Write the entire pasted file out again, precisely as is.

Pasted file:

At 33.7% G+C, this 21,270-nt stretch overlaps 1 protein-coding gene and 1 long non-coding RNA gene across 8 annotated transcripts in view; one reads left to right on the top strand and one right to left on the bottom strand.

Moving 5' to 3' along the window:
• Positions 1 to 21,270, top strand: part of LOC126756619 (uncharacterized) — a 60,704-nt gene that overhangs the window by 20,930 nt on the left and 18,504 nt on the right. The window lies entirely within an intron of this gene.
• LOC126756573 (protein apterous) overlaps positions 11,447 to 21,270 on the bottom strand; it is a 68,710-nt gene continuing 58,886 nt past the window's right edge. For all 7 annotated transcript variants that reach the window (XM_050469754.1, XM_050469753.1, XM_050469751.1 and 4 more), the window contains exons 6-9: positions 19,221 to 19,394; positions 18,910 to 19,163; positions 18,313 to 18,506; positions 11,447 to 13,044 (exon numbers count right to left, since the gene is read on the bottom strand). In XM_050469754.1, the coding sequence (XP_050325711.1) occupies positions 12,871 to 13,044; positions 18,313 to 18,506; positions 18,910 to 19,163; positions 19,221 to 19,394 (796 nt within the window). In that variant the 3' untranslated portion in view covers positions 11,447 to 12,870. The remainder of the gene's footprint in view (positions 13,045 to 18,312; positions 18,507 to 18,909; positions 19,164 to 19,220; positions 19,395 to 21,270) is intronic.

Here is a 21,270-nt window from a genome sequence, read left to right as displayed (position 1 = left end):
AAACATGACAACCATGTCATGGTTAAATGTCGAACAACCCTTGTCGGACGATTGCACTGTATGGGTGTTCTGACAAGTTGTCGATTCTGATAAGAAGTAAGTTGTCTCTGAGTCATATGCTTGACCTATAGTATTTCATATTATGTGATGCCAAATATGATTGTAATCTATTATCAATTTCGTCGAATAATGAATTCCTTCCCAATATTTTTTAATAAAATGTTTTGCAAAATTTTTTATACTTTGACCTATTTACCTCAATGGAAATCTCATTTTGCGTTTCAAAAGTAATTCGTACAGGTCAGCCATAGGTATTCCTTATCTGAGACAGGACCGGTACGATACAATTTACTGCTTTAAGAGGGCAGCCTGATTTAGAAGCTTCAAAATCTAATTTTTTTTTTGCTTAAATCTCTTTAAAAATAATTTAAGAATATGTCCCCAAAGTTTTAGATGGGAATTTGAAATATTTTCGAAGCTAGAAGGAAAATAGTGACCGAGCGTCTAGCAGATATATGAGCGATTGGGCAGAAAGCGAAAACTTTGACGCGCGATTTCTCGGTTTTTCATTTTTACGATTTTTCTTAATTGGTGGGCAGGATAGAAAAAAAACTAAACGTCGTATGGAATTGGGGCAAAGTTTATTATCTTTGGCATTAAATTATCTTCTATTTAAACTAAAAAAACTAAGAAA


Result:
At 33.7% G+C, this 21,270-nt stretch overlaps 1 protein-coding gene and 1 long non-coding RNA gene across 8 annotated transcripts in view; one reads left to right on the top strand and one right to left on the bottom strand.

Moving 5' to 3' along the window:
• Positions 1 to 21,270, top strand: part of LOC126756619 (uncharacterized) — a 60,704-nt gene that overhangs the window by 20,930 nt on the left and 18,504 nt on the right. The window lies entirely within an intron of this gene.
• LOC126756573 (protein apterous) overlaps positions 11,447 to 21,270 on the bottom strand; it is a 68,710-nt gene continuing 58,886 nt past the window's right edge. For all 7 annotated transcript variants that reach the window (XM_050469754.1, XM_050469753.1, XM_050469751.1 and 4 more), the window contains exons 6-9: positions 19,221 to 19,394; positions 18,910 to 19,163; positions 18,313 to 18,506; positions 11,447 to 13,044 (exon numbers count right to left, since the gene is read on the bottom strand). In XM_050469754.1, the coding sequence (XP_050325711.1) occupies positions 12,871 to 13,044; positions 18,313 to 18,506; positions 18,910 to 19,163; positions 19,221 to 19,394 (796 nt within the window). In that variant the 3' untranslated portion in view covers positions 11,447 to 12,870. The remainder of the gene's footprint in view (positions 13,045 to 18,312; positions 18,507 to 18,909; positions 19,164 to 19,220; positions 19,395 to 21,270) is intronic.

Here is a 21,270-nt window from a genome sequence, read left to right as displayed (position 1 = left end):
AAACATGACAACCATGTCATGGTTAAATGTCGAACAACCCTTGTCGGACGATTGCACTGTATGGGTGTTCTGACAAGTTGTCGATTCTGATAAGAAGTAAGTTGTCTCTGAGTCATATGCTTGACCTATAGTATTTCATATTATGTGATGCCAAATATGATTGTAATCTATTATCAATTTCGTCGAATAATGAATTCCTTCCCAATATTTTTTAATAAAATGTTTTGCAAAATTTTTTATACTTTGACCTATTTACCTCAATGGAAATCTCATTTTGCGTTTCAAAAGTAATTCGTACAGGTCAGCCATAGGTATTCCTTATCTGAGACAGGACCGGTACGATACAATTTACTGCTTTAAGAGGGCAGCCTGATTTAGAAGCTTCAAAATCTAATTTTTTTTTTGCTTAAATCTCTTTAAAAATAATTTAAGAATATGTCCCCAAAGTTTTAGATGGGAATTTGAAATATTTTCGAAGCTAGAAGGAAAATAGTGACCGAGCGTCTAGCAGATATATGAGCGATTGGGCAGAAAGCGAAAACTTTGACGCGCGATTTCTCGGTTTTTCATTTTTACGATTTTTCTTAATTGGTGGGCAGGATAGAAAAAAAACTAAACGTCGTATGGAATTGGGGCAAAGTTTATTATCTTTGGCATTAAATTATCTTCTATTTAAACTAAAAAAACTAAGAAA